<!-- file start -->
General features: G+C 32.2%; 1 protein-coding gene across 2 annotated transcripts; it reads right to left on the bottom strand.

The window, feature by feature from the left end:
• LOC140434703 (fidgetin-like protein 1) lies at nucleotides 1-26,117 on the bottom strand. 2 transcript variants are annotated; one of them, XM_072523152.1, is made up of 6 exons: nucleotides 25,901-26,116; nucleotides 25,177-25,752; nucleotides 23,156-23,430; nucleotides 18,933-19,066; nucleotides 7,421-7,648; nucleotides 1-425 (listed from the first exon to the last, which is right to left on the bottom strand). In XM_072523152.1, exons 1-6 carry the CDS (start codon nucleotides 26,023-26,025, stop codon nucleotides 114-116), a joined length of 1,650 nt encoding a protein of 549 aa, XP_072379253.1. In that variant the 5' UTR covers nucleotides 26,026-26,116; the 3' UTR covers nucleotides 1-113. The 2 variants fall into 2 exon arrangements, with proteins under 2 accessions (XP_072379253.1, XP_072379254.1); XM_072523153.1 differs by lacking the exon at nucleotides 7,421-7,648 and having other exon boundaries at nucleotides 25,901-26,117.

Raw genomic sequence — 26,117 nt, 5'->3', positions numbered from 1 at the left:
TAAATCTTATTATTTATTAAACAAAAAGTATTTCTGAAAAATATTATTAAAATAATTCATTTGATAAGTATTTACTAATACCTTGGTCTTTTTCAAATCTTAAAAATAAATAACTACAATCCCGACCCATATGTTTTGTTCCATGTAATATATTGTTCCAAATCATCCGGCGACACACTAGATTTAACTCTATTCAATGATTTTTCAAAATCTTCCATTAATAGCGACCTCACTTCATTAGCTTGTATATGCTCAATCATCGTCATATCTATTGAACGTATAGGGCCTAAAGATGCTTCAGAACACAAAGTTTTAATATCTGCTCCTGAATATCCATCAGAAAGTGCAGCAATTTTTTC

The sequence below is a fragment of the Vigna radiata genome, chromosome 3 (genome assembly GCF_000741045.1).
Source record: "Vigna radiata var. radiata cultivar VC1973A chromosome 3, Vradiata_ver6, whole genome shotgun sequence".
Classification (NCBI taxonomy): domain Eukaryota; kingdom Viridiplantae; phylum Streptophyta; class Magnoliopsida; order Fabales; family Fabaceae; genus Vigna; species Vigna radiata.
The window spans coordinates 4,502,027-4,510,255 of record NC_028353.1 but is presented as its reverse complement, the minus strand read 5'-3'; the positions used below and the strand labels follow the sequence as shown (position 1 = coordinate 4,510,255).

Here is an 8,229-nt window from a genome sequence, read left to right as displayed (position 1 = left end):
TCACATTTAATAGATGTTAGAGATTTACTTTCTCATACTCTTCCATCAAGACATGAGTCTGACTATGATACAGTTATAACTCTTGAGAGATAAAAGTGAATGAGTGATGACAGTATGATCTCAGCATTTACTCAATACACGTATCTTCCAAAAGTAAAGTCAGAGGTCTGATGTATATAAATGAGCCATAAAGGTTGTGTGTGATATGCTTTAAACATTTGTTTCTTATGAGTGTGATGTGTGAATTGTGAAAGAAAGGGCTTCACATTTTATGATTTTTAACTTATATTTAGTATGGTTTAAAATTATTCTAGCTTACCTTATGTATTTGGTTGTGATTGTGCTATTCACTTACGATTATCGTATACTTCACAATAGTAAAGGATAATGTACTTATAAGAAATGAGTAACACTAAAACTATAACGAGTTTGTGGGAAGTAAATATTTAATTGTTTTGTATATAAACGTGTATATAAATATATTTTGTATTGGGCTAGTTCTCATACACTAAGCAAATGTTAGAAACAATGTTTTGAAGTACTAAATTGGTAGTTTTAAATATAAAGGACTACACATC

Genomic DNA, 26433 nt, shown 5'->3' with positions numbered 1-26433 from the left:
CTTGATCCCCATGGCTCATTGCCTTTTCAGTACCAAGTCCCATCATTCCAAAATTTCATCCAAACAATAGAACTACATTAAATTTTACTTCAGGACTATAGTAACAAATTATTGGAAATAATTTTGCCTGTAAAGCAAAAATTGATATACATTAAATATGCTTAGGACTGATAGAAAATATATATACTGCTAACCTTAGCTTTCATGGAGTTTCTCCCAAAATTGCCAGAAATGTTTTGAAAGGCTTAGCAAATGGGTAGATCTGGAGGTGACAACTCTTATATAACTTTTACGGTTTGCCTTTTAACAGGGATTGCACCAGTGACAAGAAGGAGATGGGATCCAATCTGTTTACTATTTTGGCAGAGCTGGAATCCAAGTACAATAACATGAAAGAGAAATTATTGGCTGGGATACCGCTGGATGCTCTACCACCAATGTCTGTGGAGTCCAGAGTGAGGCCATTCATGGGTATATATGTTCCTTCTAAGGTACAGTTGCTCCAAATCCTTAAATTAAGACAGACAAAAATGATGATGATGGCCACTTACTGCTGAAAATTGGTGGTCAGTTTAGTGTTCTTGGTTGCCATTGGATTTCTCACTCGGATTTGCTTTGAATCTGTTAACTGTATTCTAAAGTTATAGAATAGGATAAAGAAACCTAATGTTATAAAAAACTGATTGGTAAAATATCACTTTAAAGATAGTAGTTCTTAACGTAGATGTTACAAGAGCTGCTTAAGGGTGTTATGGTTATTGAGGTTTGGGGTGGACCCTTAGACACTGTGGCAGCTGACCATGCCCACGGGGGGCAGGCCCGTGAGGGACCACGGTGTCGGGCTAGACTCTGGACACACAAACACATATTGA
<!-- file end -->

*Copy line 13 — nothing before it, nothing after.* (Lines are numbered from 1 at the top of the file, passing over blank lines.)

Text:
CTTGATCCCCATGGCTCATTGCCTTTTCAGTACCAAGTCCCATCATTCCAAAATTTCATCCAAACAATAGAACTACATTAAATTTTACTTCAGGACTATAGTAACAAATTATTGGAAATAATTTTGCCTGTAAAGCAAAAATTGATATACATTAAATATGCTTAGGACTGATAGAAAATATATATACTGCTAACCTTAGCTTTCATGGAGTTTCTCCCAAAATTGCCAGAAATGTTTTGAAAGGCTTAGCAAATGGGTAGATCTGGAGGTGACAACTCTTATATAACTTTTACGGTTTGCCTTTTAACAGGGATTGCACCAGTGACAAGAAGGAGATGGGATCCAATCTGTTTACTATTTTGGCAGAGCTGGAATCCAAGTACAATAACATGAAAGAGAAATTATTGGCTGGGATACCGCTGGATGCTCTACCACCAATGTCTGTGGAGTCCAGAGTGAGGCCATTCATGGGTATATATGTTCCTTCTAAGGTACAGTTGCTCCAAATCCTTAAATTAAGACAGACAAAAATGATGATGATGGCCACTTACTGCTGAAAATTGGTGGTCAGTTTAGTGTTCTTGGTTGCCATTGGATTTCTCACTCGGATTTGCTTTGAATCTGTTAACTGTATTCTAAAGTTATAGAATAGGATAAAGAAACCTAATGTTATAAAAAACTGATTGGTAAAATATCACTTTAAAGATAGTAGTTCTTAACGTAGATGTTACAAGAGCTGCTTAAGGGTGTTATGGTTATTGAGGTTTGGGGTGGACCCTTAGACACTGTGGCAGCTGACCATGCCCACGGGGGGCAGGCCCGTGAGGGACCACGGTGTCGGGCTAGACTCTGGACACACAAACACATATTGA